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Jody Olsen on Federal Drive Radio

  New Peace Corps director Jody Olsen most enjoys seeing ‘people change’  May 7, 2018 9:03 am        Best listening experience is on Chrome, Firefox or Safari. Subscribe to Federal Drive’s daily audio interviews on Apple Podcasts or PodcastOne. • Tom Temin Interviews Jody Olsen Jody Olsen cannot quite seem to leave the Peace Corps behind. She volunteered in Tunisia for the Corps in the 1960s. In between various jobs, she has returned to the Peace Corps as a country director and deputy director. Now she has returned again, this time as director. She was sworn in just a month ago and joined Federal Drive with Tom Temin in the studio. Career Peace Corps Staffer Jody Olsen gives a short interview on Federal Drive and praises (without naming) past Director Carrie Hessler-Radelet and how Carrie led “historic reforms to modernize the agency.” Olsen mentioned the changes in Recruitment and the application Carrie did and how that . . .

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Looking for Our RPCV Ambassadors

Could you help me? We have many, many RPCV Ambassadors and I am trying to track down their names and Peace Corps countries, as well as, email addresses so I might interview them for an article about how PCVs have gone from their tours onto careers in the Foreign Service, much as JFK envisioned when he created the agency. Take a look at the list and send me your additional names as well as updates to the information I have collected. Write me at: jcoyneone@gmail.com . Many thanks for your help.   Charles C. Adams Jr., U.S. Ambassador to Finland (???), (PCV Kenya 1968 – 1970) Frank Almaguer, U. S.Ambassador to Honduras (Belize 1967–1969) Michael R. Arietti, U.S. Ambassador to Rwanda (India ?–?) Charles R. Baquet III U.S. Ambassador to Republic of Djibouti  (Somalia 1965-67) Robert Blackwill, U. S. Ambassador to India  (Malawi 1964 – 1966) Richard Boucher, Deputy Secretary-General of . . .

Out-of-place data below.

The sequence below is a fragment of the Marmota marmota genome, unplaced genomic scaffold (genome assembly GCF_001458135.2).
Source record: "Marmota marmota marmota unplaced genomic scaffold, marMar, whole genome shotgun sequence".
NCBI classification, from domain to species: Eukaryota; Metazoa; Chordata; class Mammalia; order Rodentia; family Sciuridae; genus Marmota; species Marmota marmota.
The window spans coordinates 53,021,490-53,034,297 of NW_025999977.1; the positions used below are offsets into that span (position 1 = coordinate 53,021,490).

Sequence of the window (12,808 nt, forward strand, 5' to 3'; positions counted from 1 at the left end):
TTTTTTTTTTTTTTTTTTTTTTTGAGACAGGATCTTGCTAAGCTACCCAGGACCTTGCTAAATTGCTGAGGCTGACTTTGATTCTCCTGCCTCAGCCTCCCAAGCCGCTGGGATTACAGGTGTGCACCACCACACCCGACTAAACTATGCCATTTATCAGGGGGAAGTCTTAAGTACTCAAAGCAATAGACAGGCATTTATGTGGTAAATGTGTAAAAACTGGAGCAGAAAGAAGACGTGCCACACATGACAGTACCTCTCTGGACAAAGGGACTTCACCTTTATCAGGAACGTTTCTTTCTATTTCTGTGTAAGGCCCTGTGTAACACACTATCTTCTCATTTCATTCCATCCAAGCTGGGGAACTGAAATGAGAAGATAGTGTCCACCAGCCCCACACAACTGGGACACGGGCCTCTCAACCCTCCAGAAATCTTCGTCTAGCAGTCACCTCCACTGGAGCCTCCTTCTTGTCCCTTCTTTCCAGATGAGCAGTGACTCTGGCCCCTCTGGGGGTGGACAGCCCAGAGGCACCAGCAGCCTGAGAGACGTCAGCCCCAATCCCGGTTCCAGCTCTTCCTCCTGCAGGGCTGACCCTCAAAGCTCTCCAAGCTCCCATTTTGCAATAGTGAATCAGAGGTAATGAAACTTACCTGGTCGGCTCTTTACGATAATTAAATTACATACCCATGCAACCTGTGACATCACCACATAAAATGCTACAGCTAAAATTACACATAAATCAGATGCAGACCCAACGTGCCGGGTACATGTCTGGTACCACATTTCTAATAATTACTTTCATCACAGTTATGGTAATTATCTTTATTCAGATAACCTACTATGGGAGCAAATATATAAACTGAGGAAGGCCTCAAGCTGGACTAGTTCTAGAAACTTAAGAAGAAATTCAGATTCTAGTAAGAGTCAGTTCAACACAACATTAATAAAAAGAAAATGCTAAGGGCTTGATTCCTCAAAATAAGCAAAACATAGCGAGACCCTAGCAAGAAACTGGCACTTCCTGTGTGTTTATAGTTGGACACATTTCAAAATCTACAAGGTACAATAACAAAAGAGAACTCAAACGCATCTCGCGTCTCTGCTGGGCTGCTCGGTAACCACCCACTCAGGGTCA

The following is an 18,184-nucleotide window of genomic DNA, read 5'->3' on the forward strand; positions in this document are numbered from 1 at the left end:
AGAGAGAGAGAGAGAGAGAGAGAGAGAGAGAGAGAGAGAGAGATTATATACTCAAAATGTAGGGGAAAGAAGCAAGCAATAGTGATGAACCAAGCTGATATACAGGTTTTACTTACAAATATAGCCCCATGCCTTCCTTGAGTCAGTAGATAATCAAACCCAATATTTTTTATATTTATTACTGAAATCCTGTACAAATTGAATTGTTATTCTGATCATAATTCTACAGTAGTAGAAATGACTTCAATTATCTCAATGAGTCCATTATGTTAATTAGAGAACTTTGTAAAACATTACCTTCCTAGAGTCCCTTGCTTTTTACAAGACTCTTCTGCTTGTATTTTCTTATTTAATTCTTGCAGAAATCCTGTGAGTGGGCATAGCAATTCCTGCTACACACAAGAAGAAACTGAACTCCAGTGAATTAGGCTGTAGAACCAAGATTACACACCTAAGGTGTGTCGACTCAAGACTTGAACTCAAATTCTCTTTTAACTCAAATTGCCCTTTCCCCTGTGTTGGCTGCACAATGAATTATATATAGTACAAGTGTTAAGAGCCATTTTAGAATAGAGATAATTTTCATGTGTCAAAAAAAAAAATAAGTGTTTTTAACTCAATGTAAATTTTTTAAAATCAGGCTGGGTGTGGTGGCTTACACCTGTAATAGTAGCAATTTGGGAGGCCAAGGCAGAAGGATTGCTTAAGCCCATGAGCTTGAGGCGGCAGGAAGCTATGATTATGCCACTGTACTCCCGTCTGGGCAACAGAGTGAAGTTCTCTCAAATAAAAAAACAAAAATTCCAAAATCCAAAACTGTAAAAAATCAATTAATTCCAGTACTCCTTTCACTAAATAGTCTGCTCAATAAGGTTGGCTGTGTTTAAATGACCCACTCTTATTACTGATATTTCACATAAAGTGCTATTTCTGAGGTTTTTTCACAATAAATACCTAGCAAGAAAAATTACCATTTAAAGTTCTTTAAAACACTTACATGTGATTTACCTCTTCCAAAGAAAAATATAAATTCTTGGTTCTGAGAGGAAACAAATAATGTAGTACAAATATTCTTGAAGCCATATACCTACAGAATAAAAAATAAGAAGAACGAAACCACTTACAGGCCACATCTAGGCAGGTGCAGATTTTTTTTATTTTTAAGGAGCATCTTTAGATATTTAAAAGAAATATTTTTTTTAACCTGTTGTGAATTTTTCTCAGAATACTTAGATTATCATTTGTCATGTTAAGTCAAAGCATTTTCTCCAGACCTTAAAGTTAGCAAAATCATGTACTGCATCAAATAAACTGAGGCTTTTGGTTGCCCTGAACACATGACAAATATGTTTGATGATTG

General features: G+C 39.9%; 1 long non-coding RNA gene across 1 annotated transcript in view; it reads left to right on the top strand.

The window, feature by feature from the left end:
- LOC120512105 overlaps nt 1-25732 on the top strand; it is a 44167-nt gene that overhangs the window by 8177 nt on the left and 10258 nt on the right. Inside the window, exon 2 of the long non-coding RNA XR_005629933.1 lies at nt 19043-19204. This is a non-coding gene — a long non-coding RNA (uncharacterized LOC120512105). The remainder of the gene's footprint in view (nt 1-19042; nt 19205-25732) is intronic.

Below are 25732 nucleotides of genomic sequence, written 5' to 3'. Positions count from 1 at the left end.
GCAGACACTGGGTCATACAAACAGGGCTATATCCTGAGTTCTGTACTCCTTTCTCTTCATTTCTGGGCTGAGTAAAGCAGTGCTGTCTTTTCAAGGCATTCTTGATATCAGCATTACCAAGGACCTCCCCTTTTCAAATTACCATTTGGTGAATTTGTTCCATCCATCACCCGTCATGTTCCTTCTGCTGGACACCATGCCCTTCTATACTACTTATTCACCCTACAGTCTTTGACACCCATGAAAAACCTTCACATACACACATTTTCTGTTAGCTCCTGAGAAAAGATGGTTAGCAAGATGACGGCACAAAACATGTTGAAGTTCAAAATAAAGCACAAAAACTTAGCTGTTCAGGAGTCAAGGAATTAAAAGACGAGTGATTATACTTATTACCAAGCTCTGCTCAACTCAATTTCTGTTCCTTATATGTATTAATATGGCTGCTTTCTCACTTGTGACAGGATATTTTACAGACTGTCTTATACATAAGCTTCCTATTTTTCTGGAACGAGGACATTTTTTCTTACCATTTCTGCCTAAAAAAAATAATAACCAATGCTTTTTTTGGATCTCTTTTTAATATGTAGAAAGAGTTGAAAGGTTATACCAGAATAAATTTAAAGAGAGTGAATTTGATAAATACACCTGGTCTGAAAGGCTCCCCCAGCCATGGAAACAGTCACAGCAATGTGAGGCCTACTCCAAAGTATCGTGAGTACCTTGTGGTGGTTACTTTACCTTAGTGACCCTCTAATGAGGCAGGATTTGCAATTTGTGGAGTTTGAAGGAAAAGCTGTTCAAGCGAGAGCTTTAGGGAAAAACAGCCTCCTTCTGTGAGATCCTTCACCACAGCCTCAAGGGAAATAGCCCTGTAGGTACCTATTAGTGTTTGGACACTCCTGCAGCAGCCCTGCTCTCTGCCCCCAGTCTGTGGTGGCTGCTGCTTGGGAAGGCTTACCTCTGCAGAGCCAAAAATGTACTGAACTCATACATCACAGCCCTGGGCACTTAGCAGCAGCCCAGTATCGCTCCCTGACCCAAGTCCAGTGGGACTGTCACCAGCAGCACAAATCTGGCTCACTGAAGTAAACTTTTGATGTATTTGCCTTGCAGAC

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Management Challenges: Peace Corps and the Office of the Inspector General

There are no Peace Corps Volunteers working in Washington. The heart and soul of Peace Corps are Volunteers working all over the world. But the management machine which places and supports them is in Washington DC. It is a federal agency and like many federal agency, it has its problems, or in bureaucratic speak: “Challenges”. In a recent report by the Peace Corps’s Office of the Inspector General, this observation was made: “The Peace Corps is a small agency that finds itself challenged to meet its global mission while at the same time complying with all of the requirements of a Federal agency. While the Peace Corps has shaped its core values around Volunteer wellbeing, commitment to national service, and other areas related to quality programming, diversity, and innovation, the agency has not made complying with Federal laws, regulations, and other requirements a priority.” (page 11, https://s3.amazonaws.com/files.peacecorps.gov/documents/inspector-general/Management_and_performance_challenges_WEB_page_numbers.pdf) I can almost hear . . .

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RPCVs of Gulf Coast of Florida hosted World Heritage Festival

  Thanks to the ‘heads up’ from Leita Kaldi (Senegal 1993-96) •    A note from Leita — The Returned Peace Corps Volunteers of the Gulf Coast of Florida hosted World Heritage Festival Saturday, April 28, 2018, at Bayfront Park from 11 am to 3 pm, in partnership with “Embracing Our Differences.” RPCVs showed displays representing the seven regions Peace Corps Volunteers serve in and shared their stories. We had artifacts, sights and music from all over the world. Hundreds of people attended and  what a wonderful surprise when students from Manatee School of the Performing Arts and Sarasota School for the Arts and Sciences did cultural dances for us! That spontaneity was so uplifting! All the students that were there contributed so much and worked steadfastly to make sure our event was a success!

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Jody Olsen to speak at U of Md/Baltimore commencement — May 18

  Peace Corps Director to speak at University of Maryland, Baltimore commencement   The director of the Peace Corps will deliver the University of Maryland, Baltimore’s spring commencement address, university officials said. Jody Olsen will speak to graduates during the May 18 graduation ceremony in Baltimore’s Royal Farms Arena. She “is a tireless champion for developing the campus infrastructure and faculty and student competencies to ensure that we can effectively and safely deliver great global education,” said Richard P. Barth, dean of the university’s school of social work. “She is a terrific communicator, relentlessly optimistic and affirming, and exceptionally knowledgeable about all things international.” Olsen began her work in the Peace Corps as a Volunteer in Tunisia in 1966. She gradually moved up through the ranks, before being confirmed as the Peace Corps’ director in March, having made the Peace Corps her career. She has also been a visiting professor in . . .